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Does add-on presence always lead to lower baseline prices? Theory and evidence

  • Marco Savioli
  • Lorenzo ZiruliaEmail author
Article

Abstract

In many industries, firms give consumers the opportunity to add (at a price) optional goods and services to a baseline product. The aim of our paper is to clarify the effect that offering add-ons has on baseline prices. In order to do that, we develop a theoretical model of add-on pricing in competitive environments with two distinctive features. First, we discuss the choice of offering the add-on, if this entails a fixed cost. Second, we allow firms to have a varying degree of market power over the add-on. In symmetric equilibria, the presence of add-on always reduces baseline prices. In asymmetric equilibria in which only one firm offers the add-on, its presence increases the baseline price if the firm’s market power over the add-on is limited. The latter prediction of the model is confirmed by a hedonic price regression using a dataset of cruises offered worldwide, a situation in which it is possible to control for the level of add-on market power.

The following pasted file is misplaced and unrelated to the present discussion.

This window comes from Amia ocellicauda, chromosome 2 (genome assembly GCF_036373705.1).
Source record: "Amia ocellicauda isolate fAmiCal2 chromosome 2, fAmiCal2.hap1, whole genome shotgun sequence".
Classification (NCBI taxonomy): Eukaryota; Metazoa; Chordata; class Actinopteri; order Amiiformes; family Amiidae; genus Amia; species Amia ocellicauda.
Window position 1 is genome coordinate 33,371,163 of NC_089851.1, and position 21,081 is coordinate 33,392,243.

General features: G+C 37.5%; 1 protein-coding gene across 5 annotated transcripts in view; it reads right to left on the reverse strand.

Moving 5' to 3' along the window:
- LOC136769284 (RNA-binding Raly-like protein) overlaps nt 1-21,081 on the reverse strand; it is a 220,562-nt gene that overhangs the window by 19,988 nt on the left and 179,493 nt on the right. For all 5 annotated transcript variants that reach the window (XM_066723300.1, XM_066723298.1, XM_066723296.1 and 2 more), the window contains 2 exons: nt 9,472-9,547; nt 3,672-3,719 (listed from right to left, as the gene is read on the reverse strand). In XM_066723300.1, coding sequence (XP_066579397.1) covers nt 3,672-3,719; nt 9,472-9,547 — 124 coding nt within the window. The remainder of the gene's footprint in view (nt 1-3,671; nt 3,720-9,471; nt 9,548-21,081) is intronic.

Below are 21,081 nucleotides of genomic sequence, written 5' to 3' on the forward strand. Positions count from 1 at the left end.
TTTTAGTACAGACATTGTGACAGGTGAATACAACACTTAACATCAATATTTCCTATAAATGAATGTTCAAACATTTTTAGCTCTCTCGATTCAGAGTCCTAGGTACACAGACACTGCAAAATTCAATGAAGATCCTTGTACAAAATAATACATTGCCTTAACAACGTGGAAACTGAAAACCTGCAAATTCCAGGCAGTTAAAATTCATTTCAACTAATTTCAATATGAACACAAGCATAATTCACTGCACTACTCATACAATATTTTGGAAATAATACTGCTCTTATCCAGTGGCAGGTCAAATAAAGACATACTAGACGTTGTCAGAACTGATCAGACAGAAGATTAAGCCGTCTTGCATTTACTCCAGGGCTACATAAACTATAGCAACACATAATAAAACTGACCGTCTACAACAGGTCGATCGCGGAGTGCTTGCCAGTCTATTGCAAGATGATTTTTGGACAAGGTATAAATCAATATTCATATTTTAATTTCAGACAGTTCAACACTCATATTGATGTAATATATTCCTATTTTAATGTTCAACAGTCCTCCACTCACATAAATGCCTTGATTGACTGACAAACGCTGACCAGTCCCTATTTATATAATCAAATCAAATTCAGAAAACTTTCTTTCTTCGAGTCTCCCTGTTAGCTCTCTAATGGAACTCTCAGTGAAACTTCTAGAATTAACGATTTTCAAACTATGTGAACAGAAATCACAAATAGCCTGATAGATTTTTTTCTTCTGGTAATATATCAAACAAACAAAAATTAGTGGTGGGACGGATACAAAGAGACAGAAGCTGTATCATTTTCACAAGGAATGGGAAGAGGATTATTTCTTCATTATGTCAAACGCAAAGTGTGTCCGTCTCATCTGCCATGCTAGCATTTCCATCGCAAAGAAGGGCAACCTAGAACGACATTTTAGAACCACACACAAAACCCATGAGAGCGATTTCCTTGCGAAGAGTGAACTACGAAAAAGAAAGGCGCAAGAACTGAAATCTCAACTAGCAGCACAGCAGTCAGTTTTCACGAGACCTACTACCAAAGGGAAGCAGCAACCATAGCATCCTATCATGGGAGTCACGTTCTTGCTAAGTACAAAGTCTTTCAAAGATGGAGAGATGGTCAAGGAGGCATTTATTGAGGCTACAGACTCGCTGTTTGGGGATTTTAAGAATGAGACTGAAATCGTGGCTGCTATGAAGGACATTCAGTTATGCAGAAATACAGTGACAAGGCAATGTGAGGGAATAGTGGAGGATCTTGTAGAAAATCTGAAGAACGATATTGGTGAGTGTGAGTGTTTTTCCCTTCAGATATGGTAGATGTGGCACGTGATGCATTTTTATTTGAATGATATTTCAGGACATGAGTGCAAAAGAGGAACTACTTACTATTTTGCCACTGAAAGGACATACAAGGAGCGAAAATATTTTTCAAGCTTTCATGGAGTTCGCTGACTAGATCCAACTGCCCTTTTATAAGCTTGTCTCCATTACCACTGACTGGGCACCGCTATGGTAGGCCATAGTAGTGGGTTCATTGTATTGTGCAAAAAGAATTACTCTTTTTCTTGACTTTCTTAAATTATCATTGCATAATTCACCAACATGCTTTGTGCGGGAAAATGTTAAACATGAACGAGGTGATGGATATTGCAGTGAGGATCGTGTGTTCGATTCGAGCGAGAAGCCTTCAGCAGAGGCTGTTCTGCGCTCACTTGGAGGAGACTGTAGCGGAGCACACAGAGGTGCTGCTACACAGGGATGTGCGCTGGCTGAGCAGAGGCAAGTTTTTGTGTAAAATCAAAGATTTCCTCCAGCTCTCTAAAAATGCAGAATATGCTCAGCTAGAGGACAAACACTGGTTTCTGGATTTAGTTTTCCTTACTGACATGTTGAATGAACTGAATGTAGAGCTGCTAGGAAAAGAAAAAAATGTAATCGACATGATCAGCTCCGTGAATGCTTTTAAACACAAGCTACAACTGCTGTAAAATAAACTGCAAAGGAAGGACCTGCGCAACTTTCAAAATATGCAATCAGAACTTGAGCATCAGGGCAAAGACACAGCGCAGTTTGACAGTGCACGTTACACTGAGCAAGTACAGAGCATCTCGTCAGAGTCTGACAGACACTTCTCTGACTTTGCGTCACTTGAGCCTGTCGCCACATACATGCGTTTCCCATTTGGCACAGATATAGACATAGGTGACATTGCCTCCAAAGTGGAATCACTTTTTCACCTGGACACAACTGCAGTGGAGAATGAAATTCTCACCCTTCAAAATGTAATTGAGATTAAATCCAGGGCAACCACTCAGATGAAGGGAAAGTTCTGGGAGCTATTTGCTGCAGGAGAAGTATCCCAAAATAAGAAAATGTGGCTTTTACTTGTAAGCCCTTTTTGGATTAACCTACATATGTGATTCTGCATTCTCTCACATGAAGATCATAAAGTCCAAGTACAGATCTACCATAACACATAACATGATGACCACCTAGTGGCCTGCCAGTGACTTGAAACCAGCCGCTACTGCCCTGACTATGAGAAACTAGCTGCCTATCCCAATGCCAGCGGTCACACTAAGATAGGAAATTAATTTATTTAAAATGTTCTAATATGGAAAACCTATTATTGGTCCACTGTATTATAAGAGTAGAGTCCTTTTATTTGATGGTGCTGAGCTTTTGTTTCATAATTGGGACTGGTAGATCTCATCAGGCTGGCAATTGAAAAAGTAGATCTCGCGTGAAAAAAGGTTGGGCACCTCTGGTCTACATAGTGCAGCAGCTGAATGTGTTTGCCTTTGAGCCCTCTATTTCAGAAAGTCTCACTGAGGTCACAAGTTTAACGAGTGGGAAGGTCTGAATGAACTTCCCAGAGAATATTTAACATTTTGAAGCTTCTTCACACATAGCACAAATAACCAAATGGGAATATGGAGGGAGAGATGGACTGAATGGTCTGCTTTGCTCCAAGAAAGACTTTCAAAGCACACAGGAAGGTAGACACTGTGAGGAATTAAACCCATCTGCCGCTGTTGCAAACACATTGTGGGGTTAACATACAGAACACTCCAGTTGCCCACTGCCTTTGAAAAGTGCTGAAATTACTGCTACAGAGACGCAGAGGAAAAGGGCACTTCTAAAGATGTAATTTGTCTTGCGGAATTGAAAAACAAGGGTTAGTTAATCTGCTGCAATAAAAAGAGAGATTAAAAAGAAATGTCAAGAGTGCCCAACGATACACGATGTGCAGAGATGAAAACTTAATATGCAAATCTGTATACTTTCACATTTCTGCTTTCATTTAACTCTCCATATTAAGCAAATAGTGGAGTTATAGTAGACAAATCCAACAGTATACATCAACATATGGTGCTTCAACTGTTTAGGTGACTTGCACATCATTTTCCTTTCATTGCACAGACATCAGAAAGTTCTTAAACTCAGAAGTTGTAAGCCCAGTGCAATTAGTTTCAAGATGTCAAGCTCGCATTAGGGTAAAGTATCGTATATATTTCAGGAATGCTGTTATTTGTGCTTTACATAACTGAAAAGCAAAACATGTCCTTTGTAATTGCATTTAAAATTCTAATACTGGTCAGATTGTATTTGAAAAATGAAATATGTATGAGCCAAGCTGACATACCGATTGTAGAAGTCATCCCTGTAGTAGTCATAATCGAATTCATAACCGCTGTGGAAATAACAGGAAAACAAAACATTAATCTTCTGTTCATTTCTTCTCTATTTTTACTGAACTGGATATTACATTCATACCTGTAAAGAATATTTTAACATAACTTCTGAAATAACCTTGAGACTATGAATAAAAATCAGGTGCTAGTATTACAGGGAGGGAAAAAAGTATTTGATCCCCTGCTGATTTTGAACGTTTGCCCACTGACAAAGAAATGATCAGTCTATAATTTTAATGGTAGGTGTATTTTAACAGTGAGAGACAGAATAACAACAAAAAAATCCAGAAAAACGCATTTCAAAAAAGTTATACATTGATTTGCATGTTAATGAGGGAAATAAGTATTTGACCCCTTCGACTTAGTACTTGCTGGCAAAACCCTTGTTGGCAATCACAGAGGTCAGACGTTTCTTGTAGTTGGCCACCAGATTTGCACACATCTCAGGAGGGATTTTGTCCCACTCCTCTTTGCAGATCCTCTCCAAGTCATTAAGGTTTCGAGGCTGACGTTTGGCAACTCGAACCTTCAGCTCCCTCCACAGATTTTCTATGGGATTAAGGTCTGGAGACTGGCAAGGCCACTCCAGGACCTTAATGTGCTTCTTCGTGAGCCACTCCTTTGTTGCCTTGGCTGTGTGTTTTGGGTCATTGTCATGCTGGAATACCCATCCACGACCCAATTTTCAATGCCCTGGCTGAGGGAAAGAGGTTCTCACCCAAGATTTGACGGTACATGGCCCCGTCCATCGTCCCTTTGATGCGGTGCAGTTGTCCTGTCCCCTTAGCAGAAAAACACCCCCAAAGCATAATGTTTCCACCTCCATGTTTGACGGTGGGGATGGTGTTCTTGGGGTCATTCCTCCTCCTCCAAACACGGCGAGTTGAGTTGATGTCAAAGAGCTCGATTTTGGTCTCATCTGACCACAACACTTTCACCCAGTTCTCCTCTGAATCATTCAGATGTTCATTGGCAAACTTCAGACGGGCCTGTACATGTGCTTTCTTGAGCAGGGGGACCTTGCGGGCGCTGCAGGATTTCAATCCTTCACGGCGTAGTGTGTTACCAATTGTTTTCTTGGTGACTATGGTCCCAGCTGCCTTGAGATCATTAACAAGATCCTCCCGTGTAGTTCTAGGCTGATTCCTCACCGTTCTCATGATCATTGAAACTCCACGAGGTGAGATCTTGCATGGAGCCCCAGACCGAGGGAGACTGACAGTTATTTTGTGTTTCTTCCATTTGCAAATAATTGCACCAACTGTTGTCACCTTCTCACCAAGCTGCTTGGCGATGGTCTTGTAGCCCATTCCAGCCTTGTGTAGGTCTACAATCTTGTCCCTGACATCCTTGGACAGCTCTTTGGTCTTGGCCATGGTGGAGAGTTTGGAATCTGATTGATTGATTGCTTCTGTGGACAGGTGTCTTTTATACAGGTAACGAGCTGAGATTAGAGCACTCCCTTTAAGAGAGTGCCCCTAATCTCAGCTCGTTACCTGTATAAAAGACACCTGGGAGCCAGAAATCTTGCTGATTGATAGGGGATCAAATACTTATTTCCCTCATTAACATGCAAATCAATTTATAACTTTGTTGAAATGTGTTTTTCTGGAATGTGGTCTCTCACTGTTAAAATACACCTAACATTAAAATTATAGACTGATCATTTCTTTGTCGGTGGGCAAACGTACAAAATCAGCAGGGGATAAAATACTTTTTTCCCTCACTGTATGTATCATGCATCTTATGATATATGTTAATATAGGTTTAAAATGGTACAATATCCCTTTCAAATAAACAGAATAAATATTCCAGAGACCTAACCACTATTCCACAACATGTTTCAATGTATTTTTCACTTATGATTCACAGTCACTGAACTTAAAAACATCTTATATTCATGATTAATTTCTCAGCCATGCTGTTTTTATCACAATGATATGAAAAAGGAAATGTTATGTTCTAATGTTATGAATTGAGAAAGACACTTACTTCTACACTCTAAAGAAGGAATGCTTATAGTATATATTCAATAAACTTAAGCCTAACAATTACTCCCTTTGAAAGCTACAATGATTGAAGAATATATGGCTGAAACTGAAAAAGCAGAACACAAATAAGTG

Keywords

Add-ons Pricing Cruise industry Hedonic regression 

JEL Classification

D43 L83 

Notes

Acknowledgements

We wish to thank participants of the 2014 “Industrial Organization: Theory, Empirics and Experiment” Conference, University of Salento; the 2014 EARIE Conference, Bocconi University, Milan; the 2015 Forum on Industrial Organization and Marketing—Lupcon Center for Business Research, Lisbon; the 2017 EARIE Conference, Maastricht, for their comments and suggestions. The usual caveat applies.

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Copyright information

© Springer-Verlag GmbH Austria, part of Springer Nature 2019

Authors and Affiliations

  1. 1.Department of EconomicsUniversity of SalentoLecceItaly
  2. 2.RCEAWaterlooCanada
  3. 3.Department of EconomicsUniversity of BolognaBolognaItaly
  4. 4.ICRIOSBocconi UniversityMilanItaly

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